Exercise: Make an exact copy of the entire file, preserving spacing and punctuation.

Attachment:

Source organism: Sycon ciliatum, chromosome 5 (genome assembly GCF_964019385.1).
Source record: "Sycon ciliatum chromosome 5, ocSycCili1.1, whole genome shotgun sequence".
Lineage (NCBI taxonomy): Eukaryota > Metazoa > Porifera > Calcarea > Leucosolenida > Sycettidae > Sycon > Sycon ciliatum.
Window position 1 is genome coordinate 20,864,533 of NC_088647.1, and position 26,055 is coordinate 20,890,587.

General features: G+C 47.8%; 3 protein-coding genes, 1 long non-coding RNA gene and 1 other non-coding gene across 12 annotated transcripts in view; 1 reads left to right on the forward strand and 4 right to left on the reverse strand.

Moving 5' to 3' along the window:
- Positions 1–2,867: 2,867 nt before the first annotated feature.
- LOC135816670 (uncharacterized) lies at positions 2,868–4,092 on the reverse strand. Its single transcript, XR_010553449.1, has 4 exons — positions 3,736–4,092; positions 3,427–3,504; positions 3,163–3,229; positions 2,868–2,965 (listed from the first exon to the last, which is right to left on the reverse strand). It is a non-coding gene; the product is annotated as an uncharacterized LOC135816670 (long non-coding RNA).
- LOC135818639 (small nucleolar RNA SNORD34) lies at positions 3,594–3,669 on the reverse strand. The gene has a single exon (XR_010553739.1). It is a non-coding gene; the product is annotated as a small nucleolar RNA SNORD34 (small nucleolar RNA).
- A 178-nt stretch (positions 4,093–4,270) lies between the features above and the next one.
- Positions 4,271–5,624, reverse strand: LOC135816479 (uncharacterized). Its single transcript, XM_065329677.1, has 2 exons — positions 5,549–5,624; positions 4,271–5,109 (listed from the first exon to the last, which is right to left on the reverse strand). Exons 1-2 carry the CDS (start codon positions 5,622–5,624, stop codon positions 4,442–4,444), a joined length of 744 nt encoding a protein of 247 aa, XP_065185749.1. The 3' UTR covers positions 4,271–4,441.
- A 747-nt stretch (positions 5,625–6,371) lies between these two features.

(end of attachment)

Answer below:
Source organism: Sycon ciliatum, chromosome 5 (genome assembly GCF_964019385.1).
Source record: "Sycon ciliatum chromosome 5, ocSycCili1.1, whole genome shotgun sequence".
Lineage (NCBI taxonomy): Eukaryota > Metazoa > Porifera > Calcarea > Leucosolenida > Sycettidae > Sycon > Sycon ciliatum.
Window position 1 is genome coordinate 20,864,533 of NC_088647.1, and position 26,055 is coordinate 20,890,587.

General features: G+C 47.8%; 3 protein-coding genes, 1 long non-coding RNA gene and 1 other non-coding gene across 12 annotated transcripts in view; 1 reads left to right on the forward strand and 4 right to left on the reverse strand.

Moving 5' to 3' along the window:
- Positions 1–2,867: 2,867 nt before the first annotated feature.
- LOC135816670 (uncharacterized) lies at positions 2,868–4,092 on the reverse strand. Its single transcript, XR_010553449.1, has 4 exons — positions 3,736–4,092; positions 3,427–3,504; positions 3,163–3,229; positions 2,868–2,965 (listed from the first exon to the last, which is right to left on the reverse strand). It is a non-coding gene; the product is annotated as an uncharacterized LOC135816670 (long non-coding RNA).
- LOC135818639 (small nucleolar RNA SNORD34) lies at positions 3,594–3,669 on the reverse strand. The gene has a single exon (XR_010553739.1). It is a non-coding gene; the product is annotated as a small nucleolar RNA SNORD34 (small nucleolar RNA).
- A 178-nt stretch (positions 4,093–4,270) lies between the features above and the next one.
- Positions 4,271–5,624, reverse strand: LOC135816479 (uncharacterized). Its single transcript, XM_065329677.1, has 2 exons — positions 5,549–5,624; positions 4,271–5,109 (listed from the first exon to the last, which is right to left on the reverse strand). Exons 1-2 carry the CDS (start codon positions 5,622–5,624, stop codon positions 4,442–4,444), a joined length of 744 nt encoding a protein of 247 aa, XP_065185749.1. The 3' UTR covers positions 4,271–4,441.
- A 747-nt stretch (positions 5,625–6,371) lies between these two features.